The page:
I’ve written a couple pieces now about how the Illinois wiretapping law is the toughest in the country, and has been used to charge people who record on-duty police officers with a felony punishable by 4 to 15 years in prison (for each recording). This week, the Illinois ACLU filed a challenge to the law.
The ACLU argues that the act violates the First Amendment and has been used to thwart people who simply want to monitor police activity.
The head of the Chicago police union counters that such recordings could inhibit officers from doing their jobs.
In its lawsuit, the ACLU pointed to six Illinois residents who have faced felony charges after being accused of violating the state’s eavesdropping law for recording police making arrests in public venues.
Adrian and Fanon Perteet were passengers in a car at a DeKalb McDonald’s drive-through in November when police moved in. Officers suspected that the car’s driver was under the influence, according to the brothers.
Fanon Perteet, 23, said he was scared. Past experiences with police had left him suspicious of the officer’s motives, he said. So he pulled out his cell phone and turned on the video camera, which also records sound.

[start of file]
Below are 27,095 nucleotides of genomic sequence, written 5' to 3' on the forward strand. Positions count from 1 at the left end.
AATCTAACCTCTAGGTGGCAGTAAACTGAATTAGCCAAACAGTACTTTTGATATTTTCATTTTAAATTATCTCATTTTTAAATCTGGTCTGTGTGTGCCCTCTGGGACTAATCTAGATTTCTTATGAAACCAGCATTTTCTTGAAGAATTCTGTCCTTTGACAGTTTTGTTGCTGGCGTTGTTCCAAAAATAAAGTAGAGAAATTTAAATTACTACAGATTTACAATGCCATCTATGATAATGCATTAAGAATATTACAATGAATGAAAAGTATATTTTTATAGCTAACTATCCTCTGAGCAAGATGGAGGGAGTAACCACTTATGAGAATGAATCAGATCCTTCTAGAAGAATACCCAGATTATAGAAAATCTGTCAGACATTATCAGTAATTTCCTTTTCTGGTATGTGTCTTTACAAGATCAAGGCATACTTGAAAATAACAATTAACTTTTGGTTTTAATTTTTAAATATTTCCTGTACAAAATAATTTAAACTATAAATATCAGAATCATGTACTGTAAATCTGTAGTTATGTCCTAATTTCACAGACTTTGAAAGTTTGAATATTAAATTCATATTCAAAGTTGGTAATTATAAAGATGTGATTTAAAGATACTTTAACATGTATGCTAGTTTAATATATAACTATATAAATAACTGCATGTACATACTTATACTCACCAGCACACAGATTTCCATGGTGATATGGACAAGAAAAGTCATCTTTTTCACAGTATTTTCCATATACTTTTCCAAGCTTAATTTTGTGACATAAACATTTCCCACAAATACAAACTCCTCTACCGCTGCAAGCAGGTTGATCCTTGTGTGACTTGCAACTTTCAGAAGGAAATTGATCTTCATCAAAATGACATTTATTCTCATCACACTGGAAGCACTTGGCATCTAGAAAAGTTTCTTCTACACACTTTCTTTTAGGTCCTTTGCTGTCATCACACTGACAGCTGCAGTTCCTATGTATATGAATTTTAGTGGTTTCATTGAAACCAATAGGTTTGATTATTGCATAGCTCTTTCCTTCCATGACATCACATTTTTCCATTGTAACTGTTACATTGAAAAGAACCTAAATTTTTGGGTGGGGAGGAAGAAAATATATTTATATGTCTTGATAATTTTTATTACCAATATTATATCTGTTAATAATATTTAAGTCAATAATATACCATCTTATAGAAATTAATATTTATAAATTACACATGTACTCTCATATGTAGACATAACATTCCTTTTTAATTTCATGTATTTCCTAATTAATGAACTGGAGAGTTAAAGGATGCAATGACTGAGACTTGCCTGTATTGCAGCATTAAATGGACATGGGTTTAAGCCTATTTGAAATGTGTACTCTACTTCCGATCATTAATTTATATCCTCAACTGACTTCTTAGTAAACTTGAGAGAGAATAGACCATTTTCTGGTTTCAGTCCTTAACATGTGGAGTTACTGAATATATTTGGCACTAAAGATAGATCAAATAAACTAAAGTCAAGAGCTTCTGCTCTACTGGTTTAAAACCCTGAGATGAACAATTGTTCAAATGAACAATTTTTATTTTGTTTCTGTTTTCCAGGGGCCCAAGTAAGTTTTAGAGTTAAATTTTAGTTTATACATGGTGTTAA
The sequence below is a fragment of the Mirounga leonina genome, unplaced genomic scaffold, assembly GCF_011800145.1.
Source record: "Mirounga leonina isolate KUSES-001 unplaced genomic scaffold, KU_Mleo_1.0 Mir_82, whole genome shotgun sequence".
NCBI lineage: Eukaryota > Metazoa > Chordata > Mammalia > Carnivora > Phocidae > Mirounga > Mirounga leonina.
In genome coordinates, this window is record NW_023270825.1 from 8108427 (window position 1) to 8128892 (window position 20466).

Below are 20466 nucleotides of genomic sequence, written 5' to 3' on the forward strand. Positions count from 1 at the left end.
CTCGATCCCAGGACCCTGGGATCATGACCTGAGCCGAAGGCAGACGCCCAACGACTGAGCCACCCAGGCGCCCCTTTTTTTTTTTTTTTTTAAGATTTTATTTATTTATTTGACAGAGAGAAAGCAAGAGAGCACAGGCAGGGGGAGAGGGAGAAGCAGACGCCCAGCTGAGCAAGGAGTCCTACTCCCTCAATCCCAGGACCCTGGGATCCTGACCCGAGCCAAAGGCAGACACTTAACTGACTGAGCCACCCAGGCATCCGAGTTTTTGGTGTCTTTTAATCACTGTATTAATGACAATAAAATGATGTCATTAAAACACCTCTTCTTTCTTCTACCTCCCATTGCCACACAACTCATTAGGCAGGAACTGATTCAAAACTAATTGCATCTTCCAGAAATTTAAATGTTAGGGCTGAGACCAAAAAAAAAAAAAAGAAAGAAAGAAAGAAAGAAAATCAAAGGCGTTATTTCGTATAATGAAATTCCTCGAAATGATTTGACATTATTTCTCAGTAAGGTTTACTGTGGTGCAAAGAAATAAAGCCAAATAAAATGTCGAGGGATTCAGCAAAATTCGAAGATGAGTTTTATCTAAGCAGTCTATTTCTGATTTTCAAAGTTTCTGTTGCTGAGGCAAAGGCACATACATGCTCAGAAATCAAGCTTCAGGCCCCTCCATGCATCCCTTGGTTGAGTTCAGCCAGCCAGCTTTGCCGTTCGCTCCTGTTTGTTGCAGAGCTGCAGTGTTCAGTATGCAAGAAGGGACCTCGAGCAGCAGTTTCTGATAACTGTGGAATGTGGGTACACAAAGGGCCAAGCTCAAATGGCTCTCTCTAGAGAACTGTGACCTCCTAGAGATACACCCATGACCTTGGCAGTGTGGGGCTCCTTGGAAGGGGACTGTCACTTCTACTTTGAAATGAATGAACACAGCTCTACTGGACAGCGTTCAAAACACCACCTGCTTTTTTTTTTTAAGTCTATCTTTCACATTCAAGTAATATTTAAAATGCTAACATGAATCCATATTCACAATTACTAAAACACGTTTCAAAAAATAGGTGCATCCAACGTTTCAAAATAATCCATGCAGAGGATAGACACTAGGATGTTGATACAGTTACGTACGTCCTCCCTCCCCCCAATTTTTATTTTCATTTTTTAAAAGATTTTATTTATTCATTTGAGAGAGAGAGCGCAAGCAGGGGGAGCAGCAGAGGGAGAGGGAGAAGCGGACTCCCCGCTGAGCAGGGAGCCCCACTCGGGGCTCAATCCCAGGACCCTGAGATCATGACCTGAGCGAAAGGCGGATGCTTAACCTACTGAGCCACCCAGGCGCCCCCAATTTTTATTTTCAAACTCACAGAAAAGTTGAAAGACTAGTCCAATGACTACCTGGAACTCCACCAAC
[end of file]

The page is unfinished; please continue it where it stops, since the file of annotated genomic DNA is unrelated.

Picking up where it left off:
“I felt obligated to record so nothing happened,” said Perteet, an event planner.
When the officers realized they were being taped, Perteet was arrested and taken to a squad car. Adrian Perteet, 21, a student at Northern Illinois University, then took out his cell phone and started recording his brother’s arrest.
Both brothers were charged with violating the eavesdropping act, a felony, their lawyer Bruce Steinberg said. They pleaded guilty in April to attempted eavesdropping, a misdemeanor, to avoid felony convictions, Steinberg said.
The Perteets were ordered to apologize to the officers. They were given back their cell phones, which had been seized by police, but told to delete the recordings…
Mark Donahue, president of the Fraternal Order of Police in Chicago, said he believes the state’s eavesdropping law is a good one. Allowing people to make audio recordings of arrests “could potentially inhibit an officer from proactively doing his job,” Donahue said.
Illinois originally included a provision in its law that for a recording to be illegal, the offended party must have had a reasonable expectation that the recorded conversation was private. Every other state but Massachusetts has a similar provision. But in 1994 the Illinois legislature amended the law to delete that provision, in direct response to a ruling by the Illinois Supreme Court throwing out the conviction of a man who recorded two police officers from the back of their patrol car after he’d been arrested.
In 2006, Illinois State Rep. Chapin Rose (R-Charleston) proposed an amendment to the law explicitly making it legal to record on-duty police, but the amendment died in committee.
It will be interesting to see what the courts say about the constitutionality of the law. But regardless of whether it’s permitted by the Constitution, the law is wrongheaded public policy. The Illinois legislature could take care of this tomorrow by passing a bill similar to the one introduced by Rep. Rose.